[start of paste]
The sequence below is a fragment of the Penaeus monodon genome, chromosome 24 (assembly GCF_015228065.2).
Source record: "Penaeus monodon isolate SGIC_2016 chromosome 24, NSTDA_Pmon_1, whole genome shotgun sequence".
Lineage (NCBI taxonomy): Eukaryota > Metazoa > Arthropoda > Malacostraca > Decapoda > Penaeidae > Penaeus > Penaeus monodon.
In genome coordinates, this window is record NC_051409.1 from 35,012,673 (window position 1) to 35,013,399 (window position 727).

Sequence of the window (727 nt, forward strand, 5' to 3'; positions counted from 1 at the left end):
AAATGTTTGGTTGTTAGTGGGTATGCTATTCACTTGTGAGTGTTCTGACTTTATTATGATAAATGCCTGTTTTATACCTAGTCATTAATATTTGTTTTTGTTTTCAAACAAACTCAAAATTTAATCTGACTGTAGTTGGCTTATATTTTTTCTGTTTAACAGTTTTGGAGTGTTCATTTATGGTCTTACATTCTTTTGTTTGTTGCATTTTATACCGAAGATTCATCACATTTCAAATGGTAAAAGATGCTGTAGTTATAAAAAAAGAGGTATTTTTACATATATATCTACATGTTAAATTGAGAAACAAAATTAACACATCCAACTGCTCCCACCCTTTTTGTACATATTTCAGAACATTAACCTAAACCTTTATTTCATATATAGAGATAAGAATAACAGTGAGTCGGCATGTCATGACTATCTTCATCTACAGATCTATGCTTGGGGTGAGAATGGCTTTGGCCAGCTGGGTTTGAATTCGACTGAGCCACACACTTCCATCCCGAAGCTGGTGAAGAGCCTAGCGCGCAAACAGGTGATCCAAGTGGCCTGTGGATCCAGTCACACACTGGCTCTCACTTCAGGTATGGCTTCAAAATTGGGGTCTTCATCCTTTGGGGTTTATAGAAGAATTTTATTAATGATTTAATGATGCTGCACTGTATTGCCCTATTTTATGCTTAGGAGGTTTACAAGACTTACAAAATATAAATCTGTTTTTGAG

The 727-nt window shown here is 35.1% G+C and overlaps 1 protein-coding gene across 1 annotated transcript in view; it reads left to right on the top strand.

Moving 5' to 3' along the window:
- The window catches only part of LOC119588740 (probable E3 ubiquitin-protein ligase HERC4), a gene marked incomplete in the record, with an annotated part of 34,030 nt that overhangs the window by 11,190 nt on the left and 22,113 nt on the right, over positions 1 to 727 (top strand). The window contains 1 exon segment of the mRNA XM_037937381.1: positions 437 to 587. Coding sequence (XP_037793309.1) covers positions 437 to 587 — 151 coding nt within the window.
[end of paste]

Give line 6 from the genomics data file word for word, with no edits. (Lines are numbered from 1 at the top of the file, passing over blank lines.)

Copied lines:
AAATGTTTGGTTGTTAGTGGGTATGCTATTCACTTGTGAGTGTTCTGACTTTATTATGATAAATGCCTGTTTTATACCTAGTCATTAATATTTGTTTTTGTTTTCAAACAAACTCAAAATTTAATCTGACTGTAGTTGGCTTATATTTTTTCTGTTTAACAGTTTTGGAGTGTTCATTTATGGTCTTACATTCTTTTGTTTGTTGCATTTTATACCGAAGATTCATCACATTTCAAATGGTAAAAGATGCTGTAGTTATAAAAAAAGAGGTATTTTTACATATATATCTACATGTTAAATTGAGAAACAAAATTAACACATCCAACTGCTCCCACCCTTTTTGTACATATTTCAGAACATTAACCTAAACCTTTATTTCATATATAGAGATAAGAATAACAGTGAGTCGGCATGTCATGACTATCTTCATCTACAGATCTATGCTTGGGGTGAGAATGGCTTTGGCCAGCTGGGTTTGAATTCGACTGAGCCACACACTTCCATCCCGAAGCTGGTGAAGAGCCTAGCGCGCAAACAGGTGATCCAAGTGGCCTGTGGATCCAGTCACACACTGGCTCTCACTTCAGGTATGGCTTCAAAATTGGGGTCTTCATCCTTTGGGGTTTATAGAAGAATTTTATTAATGATTTAATGATGCTGCACTGTATTGCCCTATTTTATGCTTAGGAGGTTTACAAGACTTACAAAATATAAATCTGTTTTTGAG